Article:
The Do’s and Dont’s of Dirty Dancing

Amy Corella, Writer

With Homecoming behind us, there are certainly many more school dances are up ahead and let me tell you, Freshman, homecoming was one thing: Stressful. Along with all of the stress that goes on in relation to school dances, The Olympus is here to help by getting some classic do’s and dont’s and tips to prep you for dances the rest of this year. Maybe this will help you alleviate some of those little disasters that some face during this time.

First of all, lets address the problem of going to a dance with someone they don’t even like. It seems some of you do this at big event dances like Homecoming, simply because you want to go to the big event. But, really, you should know that for years now, students have not needed a “date” for such dances; you can go with a bunch of friends, date or no. So, why go with a person you don’t like?

In terms of how you look showing up to the dance, some of the “dont’s” seem obvious, but they always happen anyway. For girls, a huge don’t of dresses: Don’t wear a dress that reveals “too much” during the night; really, it’s not cute. The chatter about such girls around the dance and during the next school day is NOT flattering.

Next, be it your coolest jeans or a ball gown, do yourself a favor and spend time finding shoes that you’ll be comfortable in the whole night, dancing or standing. Even better than appropriate shoes, make sure you can fully walk with them on! (When you don’t go with “sensible shoes” the taller you are, the bigger the chance of you falling. –You don’t want that.)

Senior Macey Adams adds that regardless of all the little things you try in preparing how you look, “Don’t worry too much about all the little things. Don’t compare yourself to anyone else. I know the stress that comes with walking in and seeing someone in the same dress, or when it rains and gets your hair all wet and messes it up. I understand being all self conscious, but I promise you don’t need to be. you’ll have a rad time!”

Beyond clothes, Junior Keisha Hall, a veteran of many dances, pointed out, “Don’t go to the dance in a bad mood. If you go to the dance and you’re just in a bad mood or mad, just go home.” Then she moved on to thinking about going with a date: “Do color coordinate [with each other], don’t clash. For instance, if the girl decides to wear a blue dress, maybe the guy can wear a blue tie, get a blue corsage, something along those lines. If one date wears a red dress…maybe don’t go with the yellow tie. Ya feel?”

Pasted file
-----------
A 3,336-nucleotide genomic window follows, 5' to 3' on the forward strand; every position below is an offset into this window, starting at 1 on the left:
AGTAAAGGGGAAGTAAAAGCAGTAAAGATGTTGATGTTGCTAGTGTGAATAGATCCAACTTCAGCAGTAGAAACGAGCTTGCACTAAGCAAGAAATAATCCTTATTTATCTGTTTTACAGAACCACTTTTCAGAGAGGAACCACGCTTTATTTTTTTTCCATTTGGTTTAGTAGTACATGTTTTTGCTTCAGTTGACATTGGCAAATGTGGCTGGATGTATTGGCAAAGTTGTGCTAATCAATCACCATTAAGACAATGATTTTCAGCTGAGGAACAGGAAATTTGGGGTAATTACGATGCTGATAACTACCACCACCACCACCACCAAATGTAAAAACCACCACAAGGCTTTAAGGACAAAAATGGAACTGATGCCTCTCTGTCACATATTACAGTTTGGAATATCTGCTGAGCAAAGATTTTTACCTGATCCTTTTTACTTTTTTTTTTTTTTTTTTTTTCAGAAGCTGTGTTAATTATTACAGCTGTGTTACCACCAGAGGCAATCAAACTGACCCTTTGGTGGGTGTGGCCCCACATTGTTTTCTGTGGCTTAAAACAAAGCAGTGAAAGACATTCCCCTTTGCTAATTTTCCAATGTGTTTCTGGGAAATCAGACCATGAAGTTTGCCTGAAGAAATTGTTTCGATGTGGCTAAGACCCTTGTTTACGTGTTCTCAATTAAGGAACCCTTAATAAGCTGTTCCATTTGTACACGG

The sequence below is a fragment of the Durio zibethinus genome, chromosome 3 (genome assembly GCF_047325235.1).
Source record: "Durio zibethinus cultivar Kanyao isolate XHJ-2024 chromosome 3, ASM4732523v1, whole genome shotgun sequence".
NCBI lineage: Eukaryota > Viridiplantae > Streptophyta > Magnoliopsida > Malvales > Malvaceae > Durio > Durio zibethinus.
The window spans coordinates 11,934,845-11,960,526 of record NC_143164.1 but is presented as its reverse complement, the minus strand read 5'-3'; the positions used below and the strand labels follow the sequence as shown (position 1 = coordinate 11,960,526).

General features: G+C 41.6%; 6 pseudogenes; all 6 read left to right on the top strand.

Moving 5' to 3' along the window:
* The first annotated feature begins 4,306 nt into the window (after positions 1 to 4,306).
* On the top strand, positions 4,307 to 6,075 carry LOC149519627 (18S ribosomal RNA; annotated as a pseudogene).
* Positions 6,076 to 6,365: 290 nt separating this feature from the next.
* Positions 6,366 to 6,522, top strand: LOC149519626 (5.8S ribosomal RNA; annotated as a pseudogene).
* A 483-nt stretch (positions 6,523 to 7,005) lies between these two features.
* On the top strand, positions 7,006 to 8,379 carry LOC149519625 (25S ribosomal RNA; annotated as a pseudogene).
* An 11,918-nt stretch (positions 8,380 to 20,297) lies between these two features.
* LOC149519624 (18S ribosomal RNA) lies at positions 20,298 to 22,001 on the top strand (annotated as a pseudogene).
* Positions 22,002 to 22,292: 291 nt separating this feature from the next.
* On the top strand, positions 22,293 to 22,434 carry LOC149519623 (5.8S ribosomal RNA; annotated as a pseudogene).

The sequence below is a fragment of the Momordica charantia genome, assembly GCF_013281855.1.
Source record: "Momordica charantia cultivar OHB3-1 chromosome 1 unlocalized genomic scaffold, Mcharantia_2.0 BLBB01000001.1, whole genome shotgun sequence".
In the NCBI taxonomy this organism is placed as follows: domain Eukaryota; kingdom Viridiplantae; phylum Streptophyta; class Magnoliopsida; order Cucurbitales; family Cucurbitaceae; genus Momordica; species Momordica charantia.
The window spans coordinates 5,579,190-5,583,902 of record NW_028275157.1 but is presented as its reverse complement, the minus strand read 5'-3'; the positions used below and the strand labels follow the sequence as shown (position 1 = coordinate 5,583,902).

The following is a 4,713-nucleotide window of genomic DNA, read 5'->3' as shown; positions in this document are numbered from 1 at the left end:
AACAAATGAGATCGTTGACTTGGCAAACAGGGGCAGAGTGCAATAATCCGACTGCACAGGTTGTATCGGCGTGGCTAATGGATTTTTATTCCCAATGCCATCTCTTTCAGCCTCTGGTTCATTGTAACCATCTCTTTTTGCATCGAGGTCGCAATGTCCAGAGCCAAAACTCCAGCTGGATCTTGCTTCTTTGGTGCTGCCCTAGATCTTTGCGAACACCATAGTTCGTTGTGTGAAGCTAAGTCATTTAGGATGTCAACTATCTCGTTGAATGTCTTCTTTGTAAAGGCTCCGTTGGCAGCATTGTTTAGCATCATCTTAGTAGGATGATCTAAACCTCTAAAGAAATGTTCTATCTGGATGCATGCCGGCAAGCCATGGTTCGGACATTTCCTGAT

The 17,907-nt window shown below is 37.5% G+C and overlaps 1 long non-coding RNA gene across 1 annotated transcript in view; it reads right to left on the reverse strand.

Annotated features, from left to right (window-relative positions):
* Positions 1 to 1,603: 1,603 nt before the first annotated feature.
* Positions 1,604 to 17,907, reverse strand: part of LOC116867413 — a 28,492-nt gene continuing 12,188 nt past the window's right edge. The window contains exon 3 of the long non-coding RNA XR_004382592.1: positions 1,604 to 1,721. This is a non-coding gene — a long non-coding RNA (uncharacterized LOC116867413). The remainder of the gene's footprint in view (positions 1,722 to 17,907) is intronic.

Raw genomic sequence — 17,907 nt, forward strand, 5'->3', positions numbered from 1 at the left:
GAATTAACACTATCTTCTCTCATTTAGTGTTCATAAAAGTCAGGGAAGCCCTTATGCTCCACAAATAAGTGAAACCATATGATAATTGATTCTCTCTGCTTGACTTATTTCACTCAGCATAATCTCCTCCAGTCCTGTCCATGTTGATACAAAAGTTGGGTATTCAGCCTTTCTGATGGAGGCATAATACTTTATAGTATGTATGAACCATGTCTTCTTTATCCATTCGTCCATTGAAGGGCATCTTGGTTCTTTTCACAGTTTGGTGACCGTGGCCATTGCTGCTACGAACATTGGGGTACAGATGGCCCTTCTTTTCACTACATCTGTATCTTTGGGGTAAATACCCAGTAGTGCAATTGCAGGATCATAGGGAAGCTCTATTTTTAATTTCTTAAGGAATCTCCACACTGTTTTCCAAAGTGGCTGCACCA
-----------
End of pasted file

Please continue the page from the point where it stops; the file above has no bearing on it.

Now for pictures: Hall suggests, “Do smile nicely with your arm around your date; really, it matters for your parents in most cases.”

“People usually think that activities after prom involve drinking or smoking. Do not feel pressured by anyone to do either, including your date! You are responsible for your own actions and are old enough to make a decision for yourself. Whatever it is that you decide to do after prom should satisfy you and not anyone else!” insists Keisha Hall.

Next, student Alanna Lynn, addressed some social dance discomforts. “I think that one problem that several people face sometimes during a school dance is that a slow song will come up and all of your friends get asked to dance, …everyone but you. When this happens don’t even fret, there’s no point in just standing around watching all the people dance. So, make the most of your time and go to the bathroom, get some punch, or even go talk to someone you see not dancing either and make a new friend!” As to addressing this problem by possibly going to a dance with a date or a group, Lynn replied, “I think that going in a group is a much better idea than going with a date, or have a date but also go in a group; it really makes it more fun, and the more people the more memories.”

If you do go with a date or friends, Lynn says, “Dance with your date or friends! Don’t ditch them for the dance floor; some people are pretty shy, and while they might say they don’t want to dance, they probably do. So ask them to come dance with you. Make them feel comfortable so that they can have fun too!” And if they say no to your insistence that they join you? “Well at least you tried,” replies Lynn.

Lynn had a bit to say on guys getting haircuts before the dance: “DON’T. And I repeat, don’t get your hair cut immediately before the dance. For some unknown reason, practically no boy knows how to correctly instruct their barber, and they end up with their head almost always butchered. So try to get it cut a week before, this way there will at least be time for it to grow out.”

Senior Macey Adams suggests, “Take lots of photos, nice ones and silly ones. I still look back at all mine from previous years all the time.”

Adams also has an insistent tip for dancing, “Please, for the love of all that is good on this planet, do not just grind the whole time. It is so uncomfortable for everyone else!” Further dance suggestions include suggesting what music be played, and, “Drink lots of water, don’t get dehydrated.

All students interviewed shared the same big suggestion: “Have fun!”